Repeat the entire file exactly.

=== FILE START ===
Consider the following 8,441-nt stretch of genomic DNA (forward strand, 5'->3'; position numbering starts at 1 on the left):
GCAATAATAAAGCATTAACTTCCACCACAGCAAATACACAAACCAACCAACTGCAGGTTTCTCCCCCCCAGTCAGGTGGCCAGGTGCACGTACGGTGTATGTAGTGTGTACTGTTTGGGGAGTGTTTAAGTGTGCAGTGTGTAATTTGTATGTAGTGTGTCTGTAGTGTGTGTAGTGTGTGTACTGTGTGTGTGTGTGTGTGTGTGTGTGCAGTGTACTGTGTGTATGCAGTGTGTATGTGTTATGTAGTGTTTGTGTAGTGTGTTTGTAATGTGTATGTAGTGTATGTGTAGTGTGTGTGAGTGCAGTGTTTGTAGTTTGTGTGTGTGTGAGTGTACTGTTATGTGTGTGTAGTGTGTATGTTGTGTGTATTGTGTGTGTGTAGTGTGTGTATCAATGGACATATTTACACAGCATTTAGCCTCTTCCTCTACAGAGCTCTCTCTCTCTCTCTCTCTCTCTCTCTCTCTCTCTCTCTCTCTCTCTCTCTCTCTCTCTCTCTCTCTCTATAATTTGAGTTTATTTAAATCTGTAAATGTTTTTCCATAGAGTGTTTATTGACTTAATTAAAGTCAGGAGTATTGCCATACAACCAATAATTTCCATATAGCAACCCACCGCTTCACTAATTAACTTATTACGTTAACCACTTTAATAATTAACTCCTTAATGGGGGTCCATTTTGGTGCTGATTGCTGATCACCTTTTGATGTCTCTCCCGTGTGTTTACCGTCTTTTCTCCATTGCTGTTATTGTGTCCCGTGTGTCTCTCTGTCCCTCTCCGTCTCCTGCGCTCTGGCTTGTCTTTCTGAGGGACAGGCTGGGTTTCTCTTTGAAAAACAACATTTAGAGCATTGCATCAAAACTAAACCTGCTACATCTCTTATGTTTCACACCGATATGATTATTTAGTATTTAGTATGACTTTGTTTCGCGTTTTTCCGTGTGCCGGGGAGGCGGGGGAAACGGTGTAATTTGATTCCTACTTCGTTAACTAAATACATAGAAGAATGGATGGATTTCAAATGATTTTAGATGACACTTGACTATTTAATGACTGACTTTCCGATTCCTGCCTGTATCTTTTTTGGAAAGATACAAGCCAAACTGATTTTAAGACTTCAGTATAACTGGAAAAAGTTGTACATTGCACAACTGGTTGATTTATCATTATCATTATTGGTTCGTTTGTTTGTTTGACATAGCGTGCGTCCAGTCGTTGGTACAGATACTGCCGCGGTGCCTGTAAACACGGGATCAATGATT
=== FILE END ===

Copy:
Consider the following 8,441-nt stretch of genomic DNA (forward strand, 5'->3'; position numbering starts at 1 on the left):
GCAATAATAAAGCATTAACTTCCACCACAGCAAATACACAAACCAACCAACTGCAGGTTTCTCCCCCCCAGTCAGGTGGCCAGGTGCACGTACGGTGTATGTAGTGTGTACTGTTTGGGGAGTGTTTAAGTGTGCAGTGTGTAATTTGTATGTAGTGTGTCTGTAGTGTGTGTAGTGTGTGTACTGTGTGTGTGTGTGTGTGTGTGTGTGCAGTGTACTGTGTGTATGCAGTGTGTATGTGTTATGTAGTGTTTGTGTAGTGTGTTTGTAATGTGTATGTAGTGTATGTGTAGTGTGTGTGAGTGCAGTGTTTGTAGTTTGTGTGTGTGTGAGTGTACTGTTATGTGTGTGTAGTGTGTATGTTGTGTGTATTGTGTGTGTGTAGTGTGTGTATCAATGGACATATTTACACAGCATTTAGCCTCTTCCTCTACAGAGCTCTCTCTCTCTCTCTCTCTCTCTCTCTCTCTCTCTCTCTCTCTCTCTCTCTCTCTCTCTCTCTCTCTCTATAATTTGAGTTTATTTAAATCTGTAAATGTTTTTCCATAGAGTGTTTATTGACTTAATTAAAGTCAGGAGTATTGCCATACAACCAATAATTTCCATATAGCAACCCACCGCTTCACTAATTAACTTATTACGTTAACCACTTTAATAATTAACTCCTTAATGGGGGTCCATTTTGGTGCTGATTGCTGATCACCTTTTGATGTCTCTCCCGTGTGTTTACCGTCTTTTCTCCATTGCTGTTATTGTGTCCCGTGTGTCTCTCTGTCCCTCTCCGTCTCCTGCGCTCTGGCTTGTCTTTCTGAGGGACAGGCTGGGTTTCTCTTTGAAAAACAACATTTAGAGCATTGCATCAAAACTAAACCTGCTACATCTCTTATGTTTCACACCGATATGATTATTTAGTATTTAGTATGACTTTGTTTCGCGTTTTTCCGTGTGCCGGGGAGGCGGGGGAAACGGTGTAATTTGATTCCTACTTCGTTAACTAAATACATAGAAGAATGGATGGATTTCAAATGATTTTAGATGACACTTGACTATTTAATGACTGACTTTCCGATTCCTGCCTGTATCTTTTTTGGAAAGATACAAGCCAAACTGATTTTAAGACTTCAGTATAACTGGAAAAAGTTGTACATTGCACAACTGGTTGATTTATCATTATCATTATTGGTTCGTTTGTTTGTTTGACATAGCGTGCGTCCAGTCGTTGGTACAGATACTGCCGCGGTGCCTGTAAACACGGGATCAATGATT